Wednesday, 12 August 2015

The owl saga continues

For the past nine days we've spent a great deal of time, one way or another, battling with the owl-house.                            
The decrepit outbuilding we thought would be most suitable used to be a bread-oven, and is still full of bundled twigs and ancient logs. Now it's an owl roost (potentially.)

 We found a piece of timber (there's a lot of old wood lying around here)

...and thought it might fit.
 The hanging festoons of ivy were removed, and the timber screwed to the roof-beams - no easy job when teetering at the top of a ladder twelve feet from the ground.

The labourer lugged the box across the garden.Minus the lid, it weighed about 11kg. Then, unfortunately, there was a technical hitch, so back it went to the workshop for modifications.

Until, at last, the final version was complete (we fervently hoped.)
Back across the garden struggled the labourer.
 Between the photo on the left and the one on the right, you will just have to imagine two old-timers, each on a ladder, manhandling a heavy, awkward box into position: no mean feat, and done with a minimum of altercation. On goes the lid, and the final image is from the window, a low-flying owl's-eye view.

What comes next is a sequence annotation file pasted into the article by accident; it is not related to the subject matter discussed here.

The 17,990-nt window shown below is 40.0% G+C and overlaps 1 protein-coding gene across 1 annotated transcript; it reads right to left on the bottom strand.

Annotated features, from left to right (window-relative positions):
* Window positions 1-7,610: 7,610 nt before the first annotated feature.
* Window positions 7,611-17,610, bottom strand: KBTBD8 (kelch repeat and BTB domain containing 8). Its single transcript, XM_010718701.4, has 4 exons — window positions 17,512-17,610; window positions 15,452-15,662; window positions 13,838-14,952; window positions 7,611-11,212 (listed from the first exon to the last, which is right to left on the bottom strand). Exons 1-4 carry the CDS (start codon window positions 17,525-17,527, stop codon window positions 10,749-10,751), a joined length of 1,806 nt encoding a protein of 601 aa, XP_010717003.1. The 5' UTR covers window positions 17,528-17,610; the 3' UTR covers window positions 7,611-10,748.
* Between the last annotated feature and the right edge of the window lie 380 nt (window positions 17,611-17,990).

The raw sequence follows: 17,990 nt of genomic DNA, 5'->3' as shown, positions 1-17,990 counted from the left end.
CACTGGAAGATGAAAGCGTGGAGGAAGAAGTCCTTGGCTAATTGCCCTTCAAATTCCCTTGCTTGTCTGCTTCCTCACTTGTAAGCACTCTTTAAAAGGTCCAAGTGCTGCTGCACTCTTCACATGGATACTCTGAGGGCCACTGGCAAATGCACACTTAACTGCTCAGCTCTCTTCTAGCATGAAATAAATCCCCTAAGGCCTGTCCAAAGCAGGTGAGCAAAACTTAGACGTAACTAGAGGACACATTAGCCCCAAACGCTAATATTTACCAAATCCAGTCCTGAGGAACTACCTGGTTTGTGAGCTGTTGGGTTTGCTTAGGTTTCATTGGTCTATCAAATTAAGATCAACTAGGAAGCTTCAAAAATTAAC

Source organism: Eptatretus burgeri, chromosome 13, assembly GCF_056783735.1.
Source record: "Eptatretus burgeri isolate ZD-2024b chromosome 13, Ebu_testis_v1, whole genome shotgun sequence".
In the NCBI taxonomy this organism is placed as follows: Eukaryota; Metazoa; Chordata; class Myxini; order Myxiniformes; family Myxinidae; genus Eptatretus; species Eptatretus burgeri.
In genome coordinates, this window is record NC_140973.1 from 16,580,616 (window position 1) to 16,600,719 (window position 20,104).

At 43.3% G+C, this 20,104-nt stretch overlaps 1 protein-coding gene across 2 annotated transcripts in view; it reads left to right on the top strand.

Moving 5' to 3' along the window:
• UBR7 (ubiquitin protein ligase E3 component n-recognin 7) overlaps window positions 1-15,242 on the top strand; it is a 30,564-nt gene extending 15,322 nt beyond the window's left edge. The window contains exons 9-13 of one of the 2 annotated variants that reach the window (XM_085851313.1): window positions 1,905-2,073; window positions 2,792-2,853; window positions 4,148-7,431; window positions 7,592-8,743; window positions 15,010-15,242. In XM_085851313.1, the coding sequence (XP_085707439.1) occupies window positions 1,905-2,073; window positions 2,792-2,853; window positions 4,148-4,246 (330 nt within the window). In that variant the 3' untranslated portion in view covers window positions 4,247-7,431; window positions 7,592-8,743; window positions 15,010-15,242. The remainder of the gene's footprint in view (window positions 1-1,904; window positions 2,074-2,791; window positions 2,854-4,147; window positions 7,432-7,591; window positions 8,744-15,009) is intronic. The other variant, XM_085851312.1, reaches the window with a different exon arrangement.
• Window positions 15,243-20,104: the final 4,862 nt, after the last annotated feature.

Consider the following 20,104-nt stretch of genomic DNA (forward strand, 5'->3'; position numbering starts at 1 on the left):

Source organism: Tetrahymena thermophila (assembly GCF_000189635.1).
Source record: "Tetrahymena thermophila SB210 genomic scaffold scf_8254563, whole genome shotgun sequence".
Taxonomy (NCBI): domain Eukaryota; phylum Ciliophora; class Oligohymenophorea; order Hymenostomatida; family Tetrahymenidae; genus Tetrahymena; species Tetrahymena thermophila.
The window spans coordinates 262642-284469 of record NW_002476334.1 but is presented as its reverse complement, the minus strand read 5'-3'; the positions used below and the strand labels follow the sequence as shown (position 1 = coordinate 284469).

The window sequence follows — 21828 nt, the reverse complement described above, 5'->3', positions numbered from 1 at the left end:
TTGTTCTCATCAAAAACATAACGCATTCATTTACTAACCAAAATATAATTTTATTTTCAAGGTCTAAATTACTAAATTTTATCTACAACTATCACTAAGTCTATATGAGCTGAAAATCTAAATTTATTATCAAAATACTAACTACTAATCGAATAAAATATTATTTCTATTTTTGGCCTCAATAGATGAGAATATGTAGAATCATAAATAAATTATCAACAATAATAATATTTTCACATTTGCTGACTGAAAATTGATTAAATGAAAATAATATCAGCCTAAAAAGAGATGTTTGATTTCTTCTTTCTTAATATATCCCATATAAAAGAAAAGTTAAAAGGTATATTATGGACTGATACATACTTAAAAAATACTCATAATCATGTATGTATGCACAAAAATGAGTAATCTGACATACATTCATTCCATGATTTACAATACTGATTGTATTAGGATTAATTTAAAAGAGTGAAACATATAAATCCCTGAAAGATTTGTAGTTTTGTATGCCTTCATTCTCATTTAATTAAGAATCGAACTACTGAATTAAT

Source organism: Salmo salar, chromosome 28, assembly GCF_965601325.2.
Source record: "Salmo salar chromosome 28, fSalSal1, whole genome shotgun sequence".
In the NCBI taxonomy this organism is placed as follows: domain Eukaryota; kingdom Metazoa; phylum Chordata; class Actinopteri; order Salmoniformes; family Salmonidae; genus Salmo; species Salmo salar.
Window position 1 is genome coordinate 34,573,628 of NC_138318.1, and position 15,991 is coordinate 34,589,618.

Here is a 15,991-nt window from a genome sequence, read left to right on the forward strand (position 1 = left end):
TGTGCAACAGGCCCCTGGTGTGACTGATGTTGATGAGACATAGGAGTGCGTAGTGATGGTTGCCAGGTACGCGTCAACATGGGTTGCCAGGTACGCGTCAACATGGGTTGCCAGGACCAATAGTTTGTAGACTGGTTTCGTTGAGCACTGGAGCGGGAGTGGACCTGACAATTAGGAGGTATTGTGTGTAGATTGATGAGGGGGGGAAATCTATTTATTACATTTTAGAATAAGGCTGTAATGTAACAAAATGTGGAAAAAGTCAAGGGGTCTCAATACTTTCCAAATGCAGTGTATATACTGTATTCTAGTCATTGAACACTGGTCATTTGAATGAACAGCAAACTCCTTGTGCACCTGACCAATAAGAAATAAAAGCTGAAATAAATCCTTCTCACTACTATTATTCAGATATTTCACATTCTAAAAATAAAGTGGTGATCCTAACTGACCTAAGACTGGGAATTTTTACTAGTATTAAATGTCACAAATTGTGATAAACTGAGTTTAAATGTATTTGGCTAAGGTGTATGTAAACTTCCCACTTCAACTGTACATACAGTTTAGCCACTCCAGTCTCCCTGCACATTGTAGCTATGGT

As to the owls themselves, there have been developments. We decided to leave a full week before we disturbed them again to get an updated photo, but when we lifted the cover off the fireplace there was nobody home! 
That night around midnight I saw at least three owls flying around our roof by the light of my torch, and last night there were two - I suspect the youngsters - perched on top of the concrete post which carries the electric cables serving us and our neighbours. After a moment they flew off back to the chimney. It seems that's where they are roosting during the day; with the aid of a mirror I can see the chimney top from the fireplace and I think I can see a bird's tail feathers up there.
Now we just have to hope they find their palatial new home. After all the efforts we've made the blighters had better use it!

Saturday, 8 August 2015

A home for our owls

The owl nest-box takes shape. Now for the tough part: getting it secure on a beam at least 10 feet from the ground in our falling-apart and cluttered outbuilding!